The replacement: Remember George Farmer? He’s still around and could be in for a big season if healthy. Darreus Rogers and Steven Mitchell both are promising, but both have missed time with injury. You never truly replace a Biletnikoff winner, but playing opposite a surging Nelson Agholor could help boost the production of whoever gets in the regular rotation.

Leaving: George Uko, DT, USC

The replacement: Transfer Delvon Simmons is coming off a redshirt season, as is freshman Kenny Bigelow. Both should get some serious looks, as this will be one of the hot position battles this spring. Someone will ultimately win the job, but expect a rotation with both next season.

Leaving: Marcus Martin, C, USC

The replacement: Lots of ifs here. It could be Max Tuerk moving over from guard, but he’ll also be in the mix for right tackle to replace Kevin Graf. Khaliel Rodgers redshirted and is an option at guard or center. Giovanni Di Poalo could also get a look.

Leaving: Xavier Grimble, TE, USC

The replacement: Grimble and Randall Telfer were basically co-starters, so all this probably means is Telfer’s workload increases as he becomes the clear No. 1. Jalen Cope-Fitzpatrick is the only other scholarship tight end on the roster.

Leaving: Jake Murphy, TE, Utah

The replacement: Westlee Tonga seems like the logical fit. He has been around for a few years and has some experience, but was injured most of last year. He’ll get another opportunity to be the lead tight end in the newest installment of Utah’s offense.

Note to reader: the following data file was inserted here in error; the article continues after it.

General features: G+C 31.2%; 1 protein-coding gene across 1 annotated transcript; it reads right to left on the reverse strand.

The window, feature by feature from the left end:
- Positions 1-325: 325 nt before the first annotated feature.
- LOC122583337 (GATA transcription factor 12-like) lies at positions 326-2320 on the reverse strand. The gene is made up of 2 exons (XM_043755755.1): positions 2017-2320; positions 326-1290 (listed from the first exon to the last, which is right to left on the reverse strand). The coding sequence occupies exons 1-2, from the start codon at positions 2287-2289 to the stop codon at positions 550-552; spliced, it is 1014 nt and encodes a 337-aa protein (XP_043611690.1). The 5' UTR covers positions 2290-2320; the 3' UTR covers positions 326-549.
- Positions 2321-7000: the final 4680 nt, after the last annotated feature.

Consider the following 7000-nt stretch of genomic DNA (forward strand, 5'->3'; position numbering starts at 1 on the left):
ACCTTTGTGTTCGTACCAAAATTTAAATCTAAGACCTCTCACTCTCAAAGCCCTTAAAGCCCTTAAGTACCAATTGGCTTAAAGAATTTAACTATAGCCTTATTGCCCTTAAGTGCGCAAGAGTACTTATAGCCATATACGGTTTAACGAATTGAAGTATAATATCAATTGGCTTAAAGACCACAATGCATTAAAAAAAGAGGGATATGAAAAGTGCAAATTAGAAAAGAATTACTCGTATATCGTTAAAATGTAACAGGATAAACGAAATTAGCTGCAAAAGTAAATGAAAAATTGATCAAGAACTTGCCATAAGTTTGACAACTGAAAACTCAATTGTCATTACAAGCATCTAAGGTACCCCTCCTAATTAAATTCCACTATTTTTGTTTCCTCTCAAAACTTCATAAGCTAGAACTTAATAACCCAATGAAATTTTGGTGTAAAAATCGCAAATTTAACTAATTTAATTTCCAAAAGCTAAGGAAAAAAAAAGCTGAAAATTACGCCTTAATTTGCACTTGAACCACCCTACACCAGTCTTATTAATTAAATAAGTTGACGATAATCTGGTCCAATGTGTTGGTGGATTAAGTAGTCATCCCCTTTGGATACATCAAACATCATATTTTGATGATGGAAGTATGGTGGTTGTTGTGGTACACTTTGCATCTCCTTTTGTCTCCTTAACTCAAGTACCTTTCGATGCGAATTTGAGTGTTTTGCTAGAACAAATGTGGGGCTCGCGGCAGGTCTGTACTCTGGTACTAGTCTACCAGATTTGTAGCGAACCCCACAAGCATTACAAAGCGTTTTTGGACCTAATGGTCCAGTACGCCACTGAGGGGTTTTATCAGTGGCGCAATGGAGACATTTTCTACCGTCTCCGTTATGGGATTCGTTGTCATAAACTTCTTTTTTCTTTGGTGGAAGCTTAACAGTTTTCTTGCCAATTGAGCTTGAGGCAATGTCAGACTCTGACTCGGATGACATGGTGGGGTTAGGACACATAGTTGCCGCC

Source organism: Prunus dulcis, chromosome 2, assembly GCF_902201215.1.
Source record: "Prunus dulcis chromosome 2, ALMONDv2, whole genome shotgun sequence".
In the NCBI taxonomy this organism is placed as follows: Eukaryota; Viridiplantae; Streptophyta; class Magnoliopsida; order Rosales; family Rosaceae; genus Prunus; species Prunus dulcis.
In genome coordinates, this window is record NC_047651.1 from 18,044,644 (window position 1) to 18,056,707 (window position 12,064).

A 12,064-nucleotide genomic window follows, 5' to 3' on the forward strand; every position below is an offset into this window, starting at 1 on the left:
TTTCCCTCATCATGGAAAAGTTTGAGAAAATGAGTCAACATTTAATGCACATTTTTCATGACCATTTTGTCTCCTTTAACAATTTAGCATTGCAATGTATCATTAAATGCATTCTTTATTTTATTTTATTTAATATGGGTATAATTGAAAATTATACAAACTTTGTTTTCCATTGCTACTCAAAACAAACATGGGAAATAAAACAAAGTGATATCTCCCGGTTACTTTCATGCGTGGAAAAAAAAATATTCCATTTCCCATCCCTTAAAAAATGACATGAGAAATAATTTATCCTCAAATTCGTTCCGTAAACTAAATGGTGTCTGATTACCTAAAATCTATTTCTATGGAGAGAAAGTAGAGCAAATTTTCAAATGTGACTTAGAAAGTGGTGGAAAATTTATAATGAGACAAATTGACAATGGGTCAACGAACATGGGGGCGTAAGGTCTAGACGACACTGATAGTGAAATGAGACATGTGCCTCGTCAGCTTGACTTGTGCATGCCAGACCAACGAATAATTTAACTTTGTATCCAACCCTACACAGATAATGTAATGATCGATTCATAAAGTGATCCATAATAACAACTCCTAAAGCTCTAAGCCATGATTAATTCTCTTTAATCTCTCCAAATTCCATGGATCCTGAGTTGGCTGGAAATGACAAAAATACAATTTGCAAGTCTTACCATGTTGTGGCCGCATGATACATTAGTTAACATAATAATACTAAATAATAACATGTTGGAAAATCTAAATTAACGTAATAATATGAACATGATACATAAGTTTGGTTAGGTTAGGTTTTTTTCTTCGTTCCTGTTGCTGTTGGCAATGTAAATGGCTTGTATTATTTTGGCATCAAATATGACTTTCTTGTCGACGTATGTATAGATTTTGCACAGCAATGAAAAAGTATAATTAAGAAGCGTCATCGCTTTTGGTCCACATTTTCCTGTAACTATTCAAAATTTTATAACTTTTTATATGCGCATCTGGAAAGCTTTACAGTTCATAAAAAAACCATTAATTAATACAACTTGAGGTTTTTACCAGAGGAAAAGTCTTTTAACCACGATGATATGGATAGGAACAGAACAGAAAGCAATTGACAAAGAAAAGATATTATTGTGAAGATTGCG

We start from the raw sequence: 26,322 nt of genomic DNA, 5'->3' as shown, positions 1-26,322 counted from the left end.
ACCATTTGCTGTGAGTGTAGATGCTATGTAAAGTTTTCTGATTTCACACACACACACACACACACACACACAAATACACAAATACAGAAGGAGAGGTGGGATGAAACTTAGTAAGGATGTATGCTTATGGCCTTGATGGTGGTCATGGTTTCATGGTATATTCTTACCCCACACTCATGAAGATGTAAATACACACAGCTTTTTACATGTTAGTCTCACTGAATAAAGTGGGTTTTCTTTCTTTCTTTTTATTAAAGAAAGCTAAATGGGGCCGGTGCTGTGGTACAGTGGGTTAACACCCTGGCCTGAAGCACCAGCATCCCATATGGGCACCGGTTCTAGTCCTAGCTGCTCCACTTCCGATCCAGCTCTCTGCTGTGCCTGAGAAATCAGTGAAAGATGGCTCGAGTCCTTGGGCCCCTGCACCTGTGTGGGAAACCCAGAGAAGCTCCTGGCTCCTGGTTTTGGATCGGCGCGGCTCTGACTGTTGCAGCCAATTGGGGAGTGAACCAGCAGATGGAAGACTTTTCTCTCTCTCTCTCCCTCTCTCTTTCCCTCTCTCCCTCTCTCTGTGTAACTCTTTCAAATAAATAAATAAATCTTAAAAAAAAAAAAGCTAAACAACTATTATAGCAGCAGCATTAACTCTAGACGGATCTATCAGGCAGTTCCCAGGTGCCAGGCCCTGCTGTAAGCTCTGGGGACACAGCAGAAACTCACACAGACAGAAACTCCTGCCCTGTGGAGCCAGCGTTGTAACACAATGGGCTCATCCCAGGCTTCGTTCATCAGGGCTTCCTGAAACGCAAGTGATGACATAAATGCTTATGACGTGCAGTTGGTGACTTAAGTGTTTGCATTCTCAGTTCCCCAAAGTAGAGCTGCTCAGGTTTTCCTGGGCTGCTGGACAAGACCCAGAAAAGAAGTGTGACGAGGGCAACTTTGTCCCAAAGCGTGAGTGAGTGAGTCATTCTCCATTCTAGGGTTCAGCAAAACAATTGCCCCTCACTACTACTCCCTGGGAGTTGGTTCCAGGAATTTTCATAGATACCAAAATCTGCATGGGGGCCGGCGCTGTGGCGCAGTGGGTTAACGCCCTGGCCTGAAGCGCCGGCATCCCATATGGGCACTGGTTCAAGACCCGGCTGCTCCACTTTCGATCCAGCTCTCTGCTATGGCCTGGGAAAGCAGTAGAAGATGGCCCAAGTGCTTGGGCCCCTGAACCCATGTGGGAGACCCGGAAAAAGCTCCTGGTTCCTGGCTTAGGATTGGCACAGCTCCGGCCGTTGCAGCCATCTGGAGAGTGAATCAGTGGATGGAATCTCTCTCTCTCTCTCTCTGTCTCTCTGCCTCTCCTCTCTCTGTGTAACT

Lane Kiffin and Co. have released their official post-spring two-deep depth chart. And not surprisingly, there aren't a lot of surprises.

One of the most watched quarterback competitions in the country lists Max Wittek OR Cody Kessler OR Max Browne. Leaving us with what we knew a month ago. It's going to be Wittek OR Kessler OR Browne.

Steve Bisheff of WeAreSC makes his case -- and a compelling one at that -- for Kessler, who clearly had the strongest spring of all three quarterbacks.
Despite Kessler's clear advantage coming into the (spring) game, Kiffin had Max Wittek starting with the first unit at the Coliseum on Saturday. And even after Kessler outplayed his main competitor, throwing for 242 yards and three touchdowns with no interceptions compared to Wittek's 145 yards, two touchdowns and two interceptions, Kiffin insisted that no quarterback had emerged as a front-runner for the position and that he won't name a starter until the fall.

Sticking with the offense, there was already an assumed pecking order at wide receiver, but it's more solidified now. Darreus Rogers and Victor Blackwell are behind Biletnikoff winner Marqise Lee. Nelson Agholor will start opposite Lee with De'Von Flournoy and George Katrib backing him up.

Some intrigue at running back with Silas Redd at the top, but the starting gig is listed as Redd or Justin Davis or Tre Madden. Same for the fullback, which lists Soma Vainuku or Jahleel Pinner as the starter.